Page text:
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Old 12-05-06, 08:59 PM   #1
geeklpc1985
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A passing...of a bike

It's very sad to say this, a loved one passed away today. She was about two years old. With 10613 miles on her. The frame broke, took out two sides of the frame. I have no clue how it happen. Here are some photos. I think my bike has a lifetime warrantee on the frame. I have to call my LBS in the morning when they open. Only thing that's original on the bike is the frame. I guess being car-free is hard on a bike.
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Old 12-05-06, 09:15 PM   #2
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moment of silence
.
.
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.
.
rest in peace.
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Old 12-05-06, 09:41 PM   #3
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Sorry for your loss. She served you well.
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Old 12-05-06, 11:24 PM   #4
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Originally Posted by geeklpc1985
I think my bike has a lifetime warrantee on the frame.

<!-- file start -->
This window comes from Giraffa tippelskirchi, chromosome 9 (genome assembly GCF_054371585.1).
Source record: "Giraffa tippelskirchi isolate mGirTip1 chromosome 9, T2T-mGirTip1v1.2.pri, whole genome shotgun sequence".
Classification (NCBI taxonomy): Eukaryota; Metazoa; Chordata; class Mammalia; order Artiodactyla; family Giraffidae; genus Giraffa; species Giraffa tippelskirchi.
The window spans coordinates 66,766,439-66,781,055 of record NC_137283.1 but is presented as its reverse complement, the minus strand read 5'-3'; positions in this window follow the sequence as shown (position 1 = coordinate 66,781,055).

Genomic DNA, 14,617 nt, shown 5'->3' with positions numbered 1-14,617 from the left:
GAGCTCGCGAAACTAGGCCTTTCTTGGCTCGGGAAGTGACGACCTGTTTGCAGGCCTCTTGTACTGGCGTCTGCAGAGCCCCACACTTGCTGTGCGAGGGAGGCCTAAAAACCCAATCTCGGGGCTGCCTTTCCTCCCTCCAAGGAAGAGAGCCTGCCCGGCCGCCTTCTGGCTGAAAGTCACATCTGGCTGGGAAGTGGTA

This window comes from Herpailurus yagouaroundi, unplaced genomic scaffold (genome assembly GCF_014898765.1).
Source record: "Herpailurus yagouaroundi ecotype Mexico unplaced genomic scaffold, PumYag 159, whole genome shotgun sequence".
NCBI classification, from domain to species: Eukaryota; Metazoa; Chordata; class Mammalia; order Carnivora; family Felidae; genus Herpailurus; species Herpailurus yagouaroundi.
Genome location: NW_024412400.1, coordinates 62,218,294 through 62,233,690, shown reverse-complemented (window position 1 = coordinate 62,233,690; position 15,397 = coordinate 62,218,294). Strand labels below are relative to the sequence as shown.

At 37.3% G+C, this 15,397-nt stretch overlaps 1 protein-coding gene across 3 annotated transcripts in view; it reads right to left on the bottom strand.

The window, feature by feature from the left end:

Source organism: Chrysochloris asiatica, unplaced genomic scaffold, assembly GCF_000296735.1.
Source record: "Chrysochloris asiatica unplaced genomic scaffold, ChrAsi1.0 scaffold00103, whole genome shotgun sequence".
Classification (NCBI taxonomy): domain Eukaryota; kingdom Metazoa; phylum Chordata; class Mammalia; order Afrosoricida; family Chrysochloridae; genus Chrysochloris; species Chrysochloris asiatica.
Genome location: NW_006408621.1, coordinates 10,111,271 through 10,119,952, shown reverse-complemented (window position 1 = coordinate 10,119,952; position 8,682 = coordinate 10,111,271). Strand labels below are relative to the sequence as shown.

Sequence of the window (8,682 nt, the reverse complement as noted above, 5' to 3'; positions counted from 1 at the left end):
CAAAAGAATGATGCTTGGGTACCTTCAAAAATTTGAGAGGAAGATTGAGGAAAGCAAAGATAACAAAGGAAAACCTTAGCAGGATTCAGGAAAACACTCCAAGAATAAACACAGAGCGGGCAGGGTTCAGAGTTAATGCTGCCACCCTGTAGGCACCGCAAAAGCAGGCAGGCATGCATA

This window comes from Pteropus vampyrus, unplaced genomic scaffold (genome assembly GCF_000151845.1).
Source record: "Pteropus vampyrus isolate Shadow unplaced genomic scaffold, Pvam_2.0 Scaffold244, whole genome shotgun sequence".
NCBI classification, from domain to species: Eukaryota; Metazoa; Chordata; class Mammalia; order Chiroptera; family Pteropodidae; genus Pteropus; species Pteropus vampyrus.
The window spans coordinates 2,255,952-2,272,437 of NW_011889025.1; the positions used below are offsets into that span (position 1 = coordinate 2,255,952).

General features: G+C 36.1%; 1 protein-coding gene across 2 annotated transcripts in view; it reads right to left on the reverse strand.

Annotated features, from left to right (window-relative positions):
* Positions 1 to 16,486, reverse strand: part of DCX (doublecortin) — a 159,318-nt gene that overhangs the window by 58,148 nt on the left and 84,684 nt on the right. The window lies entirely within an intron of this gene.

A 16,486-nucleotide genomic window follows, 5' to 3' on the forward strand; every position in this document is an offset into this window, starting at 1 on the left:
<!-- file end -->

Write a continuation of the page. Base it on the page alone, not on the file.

Is there something about the break that makes you think it is related to a manufacturing defect and not simply about ordinary wear and tear?
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Old 12-06-06, 12:26 AM   #5
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I think that many manufacturers will replace frames even when there is no sign of a defect. As long as there isn't neglect or abuse involved it's a good policy.
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Old 12-06-06, 06:56 AM   #6
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She will be remembered as a selfless organ donor, I'm sure.
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Old 12-06-06, 07:30 AM   #7
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Only 10,613 miles? Sheesh!

RIP
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Old 12-06-06, 07:57 AM   #8
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Yikes! Nasty crack in the frame.

I got to think that's a manufacturing problem. The frame should last much longer than that.
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Old 12-06-06, 10:19 AM   #9
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Quote:
Originally Posted by vendorz
Is there something about the break that makes you think it is related to a manufacturing defect and not simply about ordinary wear and tear?
looks like it might have started at the bottom bracket weld there, which would look like a manufacturing problem. In any case, it's good you caught it. Did you see the crack, or did it fail in use?

Good luck with the new frame- hope it gets to you soon.
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Old 12-06-06, 02:36 PM   #10
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I just had pick up a new rack, after installing it I was the crack. I though it was a paint problem, I was so wrong. It did start at the bottom bracket weld, into the next tube and all away around. Almost connected to the other side. I think they just don't make bikes like they use to.